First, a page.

Mohammed Huwais / AFP / Getty Images

Yemen mosque bombing kills 25 during holiday prayers

Suicide bomber struck a mosque in Yemen's rebel-held capital, the latest in a string of attacks targeting Shias

A suicide bomber struck a Shia mosque in Yemen's rebel-held capital on Thursday in an attack that killed at least 25 people during holiday prayers.

The Islamic State in Iraq and the Levant (ISIL) claimed responsibility for the attack, which also left dozens of people injured. Sanaa has been shaken in recent months by a string of ISIL bombings, usually targeting Shias.

Iran-backed Shia Houthi rebels, considered heretics by the Sunnis of ISIL, seized control of Sanaa a year ago.

Thursday's blast ripped through the Balili mosque, located near a police academy, where the rebels and their supporters go to pray, according to witnesses.

It came as Muslims marked Eid al-Adha, the Feast of the Sacrifice, the most important holiday of the Islamic calendar.

Witnesses said that after a first blast inside the mosque, a suicide bomber detonated an explosives belt at the entrance as worshippers rushed outside. The perpetrators hid explosives inside shoes and clothing to get past body searches introduced at the entrance after previous attacks, according to the mosque's head of security, Adnane Khaled.

"We found a shoe bomb and explosives hidden in underwear and abandoned in the toilet," he said, adding that two devices had failed to detonate while a third had exploded inside the shrine, causing panic.

"As the crowd rushed to leave the prayer room, a suicide bomber tried to force his way into the mosque," said Khaled. "He was stopped at the entrance by a security officer and blew himself up."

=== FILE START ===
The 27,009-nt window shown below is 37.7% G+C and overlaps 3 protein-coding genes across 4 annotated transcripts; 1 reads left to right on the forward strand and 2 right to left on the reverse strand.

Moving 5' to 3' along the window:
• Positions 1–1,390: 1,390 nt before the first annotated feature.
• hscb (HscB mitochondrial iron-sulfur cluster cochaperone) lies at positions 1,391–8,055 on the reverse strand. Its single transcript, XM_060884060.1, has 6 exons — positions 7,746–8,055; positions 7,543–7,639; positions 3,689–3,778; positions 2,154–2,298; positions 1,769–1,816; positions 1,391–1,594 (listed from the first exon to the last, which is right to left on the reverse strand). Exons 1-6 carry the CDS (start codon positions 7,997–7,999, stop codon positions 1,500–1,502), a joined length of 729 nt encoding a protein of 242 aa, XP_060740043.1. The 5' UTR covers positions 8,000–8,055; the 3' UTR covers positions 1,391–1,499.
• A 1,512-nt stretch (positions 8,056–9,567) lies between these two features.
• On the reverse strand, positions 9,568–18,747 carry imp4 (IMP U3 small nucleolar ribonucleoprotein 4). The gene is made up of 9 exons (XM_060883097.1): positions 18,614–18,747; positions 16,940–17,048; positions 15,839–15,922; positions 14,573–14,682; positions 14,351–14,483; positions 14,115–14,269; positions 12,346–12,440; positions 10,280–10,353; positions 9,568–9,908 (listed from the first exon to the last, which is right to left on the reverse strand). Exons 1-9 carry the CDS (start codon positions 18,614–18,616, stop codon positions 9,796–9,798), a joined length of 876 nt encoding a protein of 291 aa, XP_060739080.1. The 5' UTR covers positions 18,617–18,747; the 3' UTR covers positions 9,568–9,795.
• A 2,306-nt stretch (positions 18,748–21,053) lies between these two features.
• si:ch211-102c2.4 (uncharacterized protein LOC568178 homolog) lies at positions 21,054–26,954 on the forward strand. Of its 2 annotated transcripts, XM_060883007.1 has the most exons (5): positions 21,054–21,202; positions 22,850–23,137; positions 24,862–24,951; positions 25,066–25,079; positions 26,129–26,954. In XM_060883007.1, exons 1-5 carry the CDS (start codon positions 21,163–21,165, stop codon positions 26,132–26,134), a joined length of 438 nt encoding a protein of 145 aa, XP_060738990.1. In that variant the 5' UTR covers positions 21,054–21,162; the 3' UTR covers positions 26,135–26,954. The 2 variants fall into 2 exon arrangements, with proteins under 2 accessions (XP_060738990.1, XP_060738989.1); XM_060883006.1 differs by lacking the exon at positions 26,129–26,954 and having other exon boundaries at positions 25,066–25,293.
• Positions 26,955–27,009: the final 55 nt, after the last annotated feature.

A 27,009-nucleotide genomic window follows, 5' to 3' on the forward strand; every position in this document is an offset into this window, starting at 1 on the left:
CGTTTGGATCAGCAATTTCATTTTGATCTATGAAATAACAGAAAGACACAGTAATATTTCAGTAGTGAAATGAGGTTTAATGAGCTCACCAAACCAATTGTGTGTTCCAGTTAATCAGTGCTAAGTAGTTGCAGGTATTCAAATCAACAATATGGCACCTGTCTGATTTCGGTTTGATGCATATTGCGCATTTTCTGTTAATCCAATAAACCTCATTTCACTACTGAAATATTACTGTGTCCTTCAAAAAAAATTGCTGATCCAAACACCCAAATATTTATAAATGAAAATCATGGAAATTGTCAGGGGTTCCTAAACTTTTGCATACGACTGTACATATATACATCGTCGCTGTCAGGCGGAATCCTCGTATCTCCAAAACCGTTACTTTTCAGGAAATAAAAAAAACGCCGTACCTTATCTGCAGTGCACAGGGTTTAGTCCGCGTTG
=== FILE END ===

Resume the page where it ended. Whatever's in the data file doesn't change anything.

ISIL, which controls swathes of territory in Iraq and Syria, has repeatedly targeted Shias in Yemen's capital and elsewhere. In the worst attack on March 21, the group bombed several Shia mosques in Sanaa, killing 142 people.

The Houthis seized the capital of Sunni-majority Yemen in September last year and have expanded their grip to other parts of the country.

Pro-government forces backed by air strikes and troops provided by a Saudi-led Arab coalition have recently managed to wrest back some southern provinces, including the southern port city of Aden.

After six months in exile in neighboring Saudi Arabia, President Abed Rabbo Mansour Hadi returned to Aden on Tuesday with a vow to liberate the country from the Houthis. In a speech to mark Eid al-Adha, Hadi said the Houthis had "suffered defeat after defeat" and that "Yemen will soon be freed."

The Saudi-led coalition launched air strikes against the rebels on March 26, and began a ground operation in July.

Hadi loyalists began an all-out offensive against the Houthis in the oil-rich Marib province east of Sanaa earlier this month, aiming to retake the capital.

The United Nations says around 5,000 people have been killed and 25,000 wounded, many of them civilians, since late March in Yemen.

Yemen has descended into chaos since the 2012 ouster of longtime strongman Ali Abdullah Saleh, and security has broken down since Houthi fighters swept unopposed into the capital.

ISIL and the Yemen-based branch of its rival Al-Qaeda have exploited the turmoil to boost their activities in the impoverished country on the tip of the Arabian Peninsula.

Al-Qaeda has long been the dominant armed group in Yemen, located next to oil-flush Saudi Arabia and key shipping lanes, but experts say ISIL is seeking to supplant its extremist rival.

Al-Qaeda in the Arabian Peninsula (AQAP) controls parts of the vast southeastern province of Hadramawt, including the provincial capital Mukalla, which it is seized in April.

It has distanced itself from ISIL's tactics, saying that it avoids targeting mosques to protect "innocent Muslims."

The United States has waged a longstanding drone war against AQAP, which it regards as the network's most dangerous branch.

Wire services

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